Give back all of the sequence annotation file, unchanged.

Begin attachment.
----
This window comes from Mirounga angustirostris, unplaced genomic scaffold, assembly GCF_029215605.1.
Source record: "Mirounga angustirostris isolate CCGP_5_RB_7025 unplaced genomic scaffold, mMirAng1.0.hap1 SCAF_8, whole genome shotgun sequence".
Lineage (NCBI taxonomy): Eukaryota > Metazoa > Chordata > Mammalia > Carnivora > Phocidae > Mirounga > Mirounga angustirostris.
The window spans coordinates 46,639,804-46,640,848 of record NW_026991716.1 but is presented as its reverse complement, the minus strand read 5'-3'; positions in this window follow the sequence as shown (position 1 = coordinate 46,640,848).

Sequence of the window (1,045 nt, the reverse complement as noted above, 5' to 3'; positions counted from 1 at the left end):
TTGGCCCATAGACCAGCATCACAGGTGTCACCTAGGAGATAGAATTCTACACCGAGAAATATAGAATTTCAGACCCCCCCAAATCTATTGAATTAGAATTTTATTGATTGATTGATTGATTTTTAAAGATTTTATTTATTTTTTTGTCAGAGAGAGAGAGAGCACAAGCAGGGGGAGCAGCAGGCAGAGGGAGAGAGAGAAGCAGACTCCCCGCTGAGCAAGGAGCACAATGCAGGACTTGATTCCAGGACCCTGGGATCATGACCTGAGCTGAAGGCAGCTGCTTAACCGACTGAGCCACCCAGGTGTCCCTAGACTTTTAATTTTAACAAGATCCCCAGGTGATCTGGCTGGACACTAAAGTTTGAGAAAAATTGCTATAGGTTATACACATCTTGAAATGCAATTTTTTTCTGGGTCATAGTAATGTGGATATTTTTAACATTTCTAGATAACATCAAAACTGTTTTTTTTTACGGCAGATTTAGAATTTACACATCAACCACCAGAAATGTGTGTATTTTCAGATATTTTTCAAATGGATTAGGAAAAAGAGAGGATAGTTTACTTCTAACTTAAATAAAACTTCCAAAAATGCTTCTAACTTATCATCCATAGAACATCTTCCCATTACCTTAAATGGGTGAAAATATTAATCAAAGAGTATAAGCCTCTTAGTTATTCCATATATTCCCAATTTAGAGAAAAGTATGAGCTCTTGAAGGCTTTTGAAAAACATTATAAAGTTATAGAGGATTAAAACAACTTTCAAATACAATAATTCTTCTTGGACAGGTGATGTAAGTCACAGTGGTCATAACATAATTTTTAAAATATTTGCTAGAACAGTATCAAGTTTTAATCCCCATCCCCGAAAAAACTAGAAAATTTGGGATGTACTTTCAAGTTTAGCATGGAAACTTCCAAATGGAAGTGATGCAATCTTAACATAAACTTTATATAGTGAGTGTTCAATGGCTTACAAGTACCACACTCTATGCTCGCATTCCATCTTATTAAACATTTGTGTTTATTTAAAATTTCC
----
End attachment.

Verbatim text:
This window comes from Mirounga angustirostris, unplaced genomic scaffold, assembly GCF_029215605.1.
Source record: "Mirounga angustirostris isolate CCGP_5_RB_7025 unplaced genomic scaffold, mMirAng1.0.hap1 SCAF_8, whole genome shotgun sequence".
Lineage (NCBI taxonomy): Eukaryota > Metazoa > Chordata > Mammalia > Carnivora > Phocidae > Mirounga > Mirounga angustirostris.
The window spans coordinates 46,639,804-46,640,848 of record NW_026991716.1 but is presented as its reverse complement, the minus strand read 5'-3'; positions in this window follow the sequence as shown (position 1 = coordinate 46,640,848).

Sequence of the window (1,045 nt, the reverse complement as noted above, 5' to 3'; positions counted from 1 at the left end):
TTGGCCCATAGACCAGCATCACAGGTGTCACCTAGGAGATAGAATTCTACACCGAGAAATATAGAATTTCAGACCCCCCCAAATCTATTGAATTAGAATTTTATTGATTGATTGATTGATTTTTAAAGATTTTATTTATTTTTTTGTCAGAGAGAGAGAGAGCACAAGCAGGGGGAGCAGCAGGCAGAGGGAGAGAGAGAAGCAGACTCCCCGCTGAGCAAGGAGCACAATGCAGGACTTGATTCCAGGACCCTGGGATCATGACCTGAGCTGAAGGCAGCTGCTTAACCGACTGAGCCACCCAGGTGTCCCTAGACTTTTAATTTTAACAAGATCCCCAGGTGATCTGGCTGGACACTAAAGTTTGAGAAAAATTGCTATAGGTTATACACATCTTGAAATGCAATTTTTTTCTGGGTCATAGTAATGTGGATATTTTTAACATTTCTAGATAACATCAAAACTGTTTTTTTTTACGGCAGATTTAGAATTTACACATCAACCACCAGAAATGTGTGTATTTTCAGATATTTTTCAAATGGATTAGGAAAAAGAGAGGATAGTTTACTTCTAACTTAAATAAAACTTCCAAAAATGCTTCTAACTTATCATCCATAGAACATCTTCCCATTACCTTAAATGGGTGAAAATATTAATCAAAGAGTATAAGCCTCTTAGTTATTCCATATATTCCCAATTTAGAGAAAAGTATGAGCTCTTGAAGGCTTTTGAAAAACATTATAAAGTTATAGAGGATTAAAACAACTTTCAAATACAATAATTCTTCTTGGACAGGTGATGTAAGTCACAGTGGTCATAACATAATTTTTAAAATATTTGCTAGAACAGTATCAAGTTTTAATCCCCATCCCCGAAAAAACTAGAAAATTTGGGATGTACTTTCAAGTTTAGCATGGAAACTTCCAAATGGAAGTGATGCAATCTTAACATAAACTTTATATAGTGAGTGTTCAATGGCTTACAAGTACCACACTCTATGCTCGCATTCCATCTTATTAAACATTTGTGTTTATTTAAAATTTCC